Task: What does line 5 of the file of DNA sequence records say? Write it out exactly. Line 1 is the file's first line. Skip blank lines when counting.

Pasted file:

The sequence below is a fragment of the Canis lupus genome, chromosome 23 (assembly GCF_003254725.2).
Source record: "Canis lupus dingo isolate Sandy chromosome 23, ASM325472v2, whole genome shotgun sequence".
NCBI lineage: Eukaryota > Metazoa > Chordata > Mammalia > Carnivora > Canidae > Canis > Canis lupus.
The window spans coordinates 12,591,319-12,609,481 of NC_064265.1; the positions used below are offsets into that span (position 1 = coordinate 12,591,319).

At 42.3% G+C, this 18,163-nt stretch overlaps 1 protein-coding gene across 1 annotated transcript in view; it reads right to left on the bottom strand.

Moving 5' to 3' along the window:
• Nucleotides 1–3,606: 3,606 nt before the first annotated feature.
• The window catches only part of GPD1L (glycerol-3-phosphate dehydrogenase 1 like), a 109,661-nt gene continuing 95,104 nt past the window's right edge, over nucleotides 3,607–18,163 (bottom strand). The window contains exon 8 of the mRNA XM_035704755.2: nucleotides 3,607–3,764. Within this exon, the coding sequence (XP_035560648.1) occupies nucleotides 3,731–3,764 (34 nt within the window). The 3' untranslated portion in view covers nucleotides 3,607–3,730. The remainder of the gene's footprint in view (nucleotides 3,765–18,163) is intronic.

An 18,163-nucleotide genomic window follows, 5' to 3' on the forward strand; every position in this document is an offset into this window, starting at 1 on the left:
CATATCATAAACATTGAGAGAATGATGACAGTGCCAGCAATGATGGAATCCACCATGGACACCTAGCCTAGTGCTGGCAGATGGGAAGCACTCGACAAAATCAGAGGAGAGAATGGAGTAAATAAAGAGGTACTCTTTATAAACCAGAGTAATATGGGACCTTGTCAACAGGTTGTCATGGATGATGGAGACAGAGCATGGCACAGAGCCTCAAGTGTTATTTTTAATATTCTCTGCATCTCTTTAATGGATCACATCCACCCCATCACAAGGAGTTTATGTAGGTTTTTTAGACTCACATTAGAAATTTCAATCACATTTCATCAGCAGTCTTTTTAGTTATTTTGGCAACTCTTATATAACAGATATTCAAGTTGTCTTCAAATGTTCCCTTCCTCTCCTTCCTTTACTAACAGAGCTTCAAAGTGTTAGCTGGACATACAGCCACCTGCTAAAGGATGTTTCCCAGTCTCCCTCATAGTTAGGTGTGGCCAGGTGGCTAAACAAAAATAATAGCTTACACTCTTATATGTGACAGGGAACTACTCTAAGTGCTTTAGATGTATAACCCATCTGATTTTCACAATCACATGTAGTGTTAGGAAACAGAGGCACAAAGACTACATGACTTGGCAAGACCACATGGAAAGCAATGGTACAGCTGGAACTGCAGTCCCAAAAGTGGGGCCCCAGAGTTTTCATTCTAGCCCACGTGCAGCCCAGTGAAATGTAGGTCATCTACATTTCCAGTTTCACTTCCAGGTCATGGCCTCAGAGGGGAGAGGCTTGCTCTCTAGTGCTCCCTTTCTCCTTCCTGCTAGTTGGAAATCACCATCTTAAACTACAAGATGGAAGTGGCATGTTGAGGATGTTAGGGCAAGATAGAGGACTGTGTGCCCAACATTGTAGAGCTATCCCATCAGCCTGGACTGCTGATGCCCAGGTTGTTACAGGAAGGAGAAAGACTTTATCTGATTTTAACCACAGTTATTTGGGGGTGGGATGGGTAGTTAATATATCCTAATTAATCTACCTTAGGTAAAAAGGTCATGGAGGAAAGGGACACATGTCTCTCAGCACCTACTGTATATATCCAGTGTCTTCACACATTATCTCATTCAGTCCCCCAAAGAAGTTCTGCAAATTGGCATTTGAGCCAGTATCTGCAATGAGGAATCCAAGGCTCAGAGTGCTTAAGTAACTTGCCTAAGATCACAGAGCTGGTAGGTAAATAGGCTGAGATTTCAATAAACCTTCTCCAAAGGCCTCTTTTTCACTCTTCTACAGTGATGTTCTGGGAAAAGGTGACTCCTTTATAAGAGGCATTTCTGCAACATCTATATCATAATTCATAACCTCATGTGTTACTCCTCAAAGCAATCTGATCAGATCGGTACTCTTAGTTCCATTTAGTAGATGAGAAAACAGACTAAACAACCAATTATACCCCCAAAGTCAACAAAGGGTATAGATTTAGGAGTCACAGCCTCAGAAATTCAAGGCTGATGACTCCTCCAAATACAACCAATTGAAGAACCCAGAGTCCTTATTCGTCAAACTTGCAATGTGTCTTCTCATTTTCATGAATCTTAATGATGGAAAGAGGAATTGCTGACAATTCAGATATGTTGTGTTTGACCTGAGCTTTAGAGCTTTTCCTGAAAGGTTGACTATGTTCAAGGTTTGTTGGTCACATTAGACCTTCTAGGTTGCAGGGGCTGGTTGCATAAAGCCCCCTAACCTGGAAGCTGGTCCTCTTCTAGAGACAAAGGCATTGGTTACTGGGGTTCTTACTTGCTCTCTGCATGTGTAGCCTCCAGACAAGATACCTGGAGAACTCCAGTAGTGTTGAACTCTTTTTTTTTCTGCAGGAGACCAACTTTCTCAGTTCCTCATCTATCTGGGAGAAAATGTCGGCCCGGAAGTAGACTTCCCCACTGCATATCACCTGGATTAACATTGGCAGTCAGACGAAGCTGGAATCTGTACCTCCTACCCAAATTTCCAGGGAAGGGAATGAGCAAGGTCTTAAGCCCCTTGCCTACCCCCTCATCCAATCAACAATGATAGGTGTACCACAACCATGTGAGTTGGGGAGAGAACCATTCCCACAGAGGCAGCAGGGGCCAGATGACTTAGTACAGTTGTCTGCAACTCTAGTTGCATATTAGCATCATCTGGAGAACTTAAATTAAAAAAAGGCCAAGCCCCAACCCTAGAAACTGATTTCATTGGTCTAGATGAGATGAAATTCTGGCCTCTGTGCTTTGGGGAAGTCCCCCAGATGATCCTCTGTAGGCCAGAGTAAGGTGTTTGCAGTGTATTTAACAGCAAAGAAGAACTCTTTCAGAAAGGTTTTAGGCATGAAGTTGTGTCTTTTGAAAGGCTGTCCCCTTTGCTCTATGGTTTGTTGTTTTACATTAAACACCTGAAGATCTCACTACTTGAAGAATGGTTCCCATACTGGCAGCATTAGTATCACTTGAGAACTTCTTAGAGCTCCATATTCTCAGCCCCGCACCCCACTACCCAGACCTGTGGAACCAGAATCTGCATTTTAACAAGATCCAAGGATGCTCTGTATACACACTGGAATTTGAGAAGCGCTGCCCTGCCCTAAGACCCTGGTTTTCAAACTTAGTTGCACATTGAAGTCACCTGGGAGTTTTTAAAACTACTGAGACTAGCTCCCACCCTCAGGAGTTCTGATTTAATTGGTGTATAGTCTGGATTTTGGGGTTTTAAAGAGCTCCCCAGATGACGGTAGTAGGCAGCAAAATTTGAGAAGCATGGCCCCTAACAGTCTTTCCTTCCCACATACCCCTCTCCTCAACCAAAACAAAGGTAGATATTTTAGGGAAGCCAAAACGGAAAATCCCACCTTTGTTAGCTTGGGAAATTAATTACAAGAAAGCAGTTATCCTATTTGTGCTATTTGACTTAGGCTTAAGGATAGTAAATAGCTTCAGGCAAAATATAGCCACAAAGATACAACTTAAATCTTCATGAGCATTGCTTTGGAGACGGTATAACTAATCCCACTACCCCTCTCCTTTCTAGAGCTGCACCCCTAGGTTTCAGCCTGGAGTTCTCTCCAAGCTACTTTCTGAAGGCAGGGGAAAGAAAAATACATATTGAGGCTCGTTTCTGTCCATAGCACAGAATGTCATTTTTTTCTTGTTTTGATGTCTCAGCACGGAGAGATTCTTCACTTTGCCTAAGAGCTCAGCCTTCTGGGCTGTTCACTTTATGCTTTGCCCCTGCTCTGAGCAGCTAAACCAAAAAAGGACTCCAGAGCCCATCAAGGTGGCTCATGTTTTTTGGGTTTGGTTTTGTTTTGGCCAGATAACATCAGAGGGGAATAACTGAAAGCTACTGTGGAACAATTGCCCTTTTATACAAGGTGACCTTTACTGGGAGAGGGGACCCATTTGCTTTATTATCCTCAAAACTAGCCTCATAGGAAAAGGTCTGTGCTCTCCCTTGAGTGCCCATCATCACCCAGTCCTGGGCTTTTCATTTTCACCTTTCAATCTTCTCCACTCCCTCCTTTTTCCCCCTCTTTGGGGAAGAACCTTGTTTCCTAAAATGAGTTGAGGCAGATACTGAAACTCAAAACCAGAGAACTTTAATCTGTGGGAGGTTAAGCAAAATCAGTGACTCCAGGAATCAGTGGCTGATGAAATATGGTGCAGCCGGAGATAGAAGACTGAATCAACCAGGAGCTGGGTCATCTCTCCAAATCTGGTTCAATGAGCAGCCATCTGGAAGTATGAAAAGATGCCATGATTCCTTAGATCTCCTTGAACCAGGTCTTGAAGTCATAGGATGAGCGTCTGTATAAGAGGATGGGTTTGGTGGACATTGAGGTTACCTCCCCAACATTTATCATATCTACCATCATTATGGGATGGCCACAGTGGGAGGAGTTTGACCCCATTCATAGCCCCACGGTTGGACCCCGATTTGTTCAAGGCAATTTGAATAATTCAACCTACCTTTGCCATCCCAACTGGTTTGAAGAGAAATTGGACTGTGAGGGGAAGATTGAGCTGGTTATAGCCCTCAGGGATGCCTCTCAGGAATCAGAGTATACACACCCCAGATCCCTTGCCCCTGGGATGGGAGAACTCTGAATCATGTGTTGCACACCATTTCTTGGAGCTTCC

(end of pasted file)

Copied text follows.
At 42.3% G+C, this 18,163-nt stretch overlaps 1 protein-coding gene across 1 annotated transcript in view; it reads right to left on the bottom strand.